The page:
This story was updated at 2:24 p.m. EDT.
Senate Energy and Natural Resources Chair Joe Manchin wants to form a new, independent agency that would operate as a permanent home for the nation’s nuclear waste, according to a draft bill.
The West Virginia Democrat’s “Nuclear Waste Administration Act” would create an agency apart from the Department of Energy and would be charged with finding and operating a permanent nuclear waste repository in all likelihood outside of Yucca Mountain.
The federal government has struggled to find a suitable, long-term solution for the nation’s nuclear waste after pushback from environmentalists and Nevada lawmakers helped shelve the Yucca Mountain site.
Manchin’s draft bill, which is expected to get a hearing next week in the Energy and Natural Resources Committee, would compel the newly formed nuclear waste agency to choose a new repository on a consent-based format.
Under the bill, local, state and tribal-level stakeholders would need to approve the future project, potentially mitigating the intense opposition previous nuclear waste storage proposals have drawn.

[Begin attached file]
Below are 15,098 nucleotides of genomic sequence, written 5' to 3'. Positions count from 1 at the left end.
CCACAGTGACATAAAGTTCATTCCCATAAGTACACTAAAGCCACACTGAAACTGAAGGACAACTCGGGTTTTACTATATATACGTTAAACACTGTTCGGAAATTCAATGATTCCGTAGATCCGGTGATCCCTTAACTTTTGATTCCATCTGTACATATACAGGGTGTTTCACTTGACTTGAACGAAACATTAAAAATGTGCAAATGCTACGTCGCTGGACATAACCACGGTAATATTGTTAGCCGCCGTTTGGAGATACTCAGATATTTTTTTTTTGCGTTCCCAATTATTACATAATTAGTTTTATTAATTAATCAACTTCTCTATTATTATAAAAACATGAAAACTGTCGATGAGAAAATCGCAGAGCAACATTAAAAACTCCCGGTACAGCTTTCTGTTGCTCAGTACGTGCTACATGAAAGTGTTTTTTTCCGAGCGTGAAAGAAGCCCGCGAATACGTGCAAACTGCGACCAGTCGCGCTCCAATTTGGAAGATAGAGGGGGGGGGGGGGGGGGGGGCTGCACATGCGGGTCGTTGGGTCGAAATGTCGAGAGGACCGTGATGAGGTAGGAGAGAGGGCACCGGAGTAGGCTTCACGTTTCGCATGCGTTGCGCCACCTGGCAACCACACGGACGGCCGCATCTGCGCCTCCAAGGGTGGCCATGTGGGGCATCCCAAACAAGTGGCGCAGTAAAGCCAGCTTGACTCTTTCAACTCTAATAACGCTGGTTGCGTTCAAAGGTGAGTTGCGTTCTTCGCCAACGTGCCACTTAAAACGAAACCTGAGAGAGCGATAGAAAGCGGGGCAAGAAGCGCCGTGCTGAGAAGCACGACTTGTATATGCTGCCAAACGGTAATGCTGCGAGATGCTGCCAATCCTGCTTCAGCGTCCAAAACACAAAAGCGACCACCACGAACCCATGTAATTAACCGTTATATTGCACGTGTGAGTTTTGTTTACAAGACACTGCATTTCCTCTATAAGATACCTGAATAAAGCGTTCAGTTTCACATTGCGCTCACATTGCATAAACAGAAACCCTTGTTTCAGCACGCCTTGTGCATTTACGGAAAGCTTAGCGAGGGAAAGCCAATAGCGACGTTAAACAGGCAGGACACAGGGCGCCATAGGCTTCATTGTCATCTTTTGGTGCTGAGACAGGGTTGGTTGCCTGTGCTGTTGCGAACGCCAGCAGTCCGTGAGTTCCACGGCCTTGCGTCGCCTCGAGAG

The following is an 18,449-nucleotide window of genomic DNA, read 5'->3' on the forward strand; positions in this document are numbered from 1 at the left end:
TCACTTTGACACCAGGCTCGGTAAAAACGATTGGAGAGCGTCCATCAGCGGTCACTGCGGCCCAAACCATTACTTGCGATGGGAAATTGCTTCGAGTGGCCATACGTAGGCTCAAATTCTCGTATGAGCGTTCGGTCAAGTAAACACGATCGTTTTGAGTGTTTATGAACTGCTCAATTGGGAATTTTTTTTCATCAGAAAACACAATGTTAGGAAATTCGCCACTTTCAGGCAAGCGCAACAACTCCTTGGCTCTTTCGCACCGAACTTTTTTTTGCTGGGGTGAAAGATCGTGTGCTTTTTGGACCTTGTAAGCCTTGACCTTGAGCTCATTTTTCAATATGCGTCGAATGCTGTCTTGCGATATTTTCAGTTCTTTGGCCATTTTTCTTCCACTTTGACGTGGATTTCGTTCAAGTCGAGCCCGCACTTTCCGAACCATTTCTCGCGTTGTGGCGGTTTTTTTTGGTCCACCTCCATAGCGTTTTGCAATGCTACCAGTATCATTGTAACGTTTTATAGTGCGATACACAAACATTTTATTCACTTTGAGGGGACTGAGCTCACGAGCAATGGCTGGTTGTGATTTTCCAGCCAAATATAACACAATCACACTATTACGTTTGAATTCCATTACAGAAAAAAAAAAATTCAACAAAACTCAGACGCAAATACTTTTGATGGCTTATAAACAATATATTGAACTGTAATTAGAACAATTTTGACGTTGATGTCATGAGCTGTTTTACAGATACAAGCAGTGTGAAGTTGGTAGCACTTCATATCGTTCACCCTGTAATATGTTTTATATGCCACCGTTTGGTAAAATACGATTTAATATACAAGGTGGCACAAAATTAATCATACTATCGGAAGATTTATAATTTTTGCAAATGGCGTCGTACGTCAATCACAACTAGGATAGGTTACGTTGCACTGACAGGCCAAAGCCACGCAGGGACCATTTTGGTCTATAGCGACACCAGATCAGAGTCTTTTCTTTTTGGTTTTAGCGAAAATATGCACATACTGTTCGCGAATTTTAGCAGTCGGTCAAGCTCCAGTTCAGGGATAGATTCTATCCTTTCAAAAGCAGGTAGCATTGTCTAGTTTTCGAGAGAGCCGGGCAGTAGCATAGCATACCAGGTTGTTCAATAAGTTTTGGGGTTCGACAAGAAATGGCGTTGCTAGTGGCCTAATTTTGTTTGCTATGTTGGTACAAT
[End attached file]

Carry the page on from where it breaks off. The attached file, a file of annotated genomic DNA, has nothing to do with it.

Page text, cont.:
Such a format would effectively kill the Yucca Mountain proposal, as both parties in Nevada are opposed to the potential repository.
The consent-based approach was part of a recommendation made by an Obama-era commission that studied how to best deal with existing and future nuclear waste. Many of the legislation’s provisions appear to be inspired by the commission’s findings.
The commission found that any nuclear waste facility should be developed by a new independent federal organization, one that would not be subject to political and financial control as much as DOE.
Manchin’s bill calls for a similar proposal, although his support for an entire agency goes slightly beyond the scope of the commission’s recommendations.
The agency would include an administrator subject to Senate confirmation with a six-year tenure and a number of lower-level officials including a deputy administrator.
The bill would also authorize a program for the agency to operate one or more federally owned interim storage facilities and one or more interim storage facilities conducted with a private partner.
DOE is evaluating applications for potential consent-based interim storage sites, or repositories, that would manage nuclear waste on a relatively shorter time scale.
Manchin’s bill also includes the commission’s recommendation to fund the organization through the Nuclear Waste Fund, a currently defunct funding source composed of fees levied against electric utilities producing nuclear waste.
Reporter Jeremy Dillon contributed.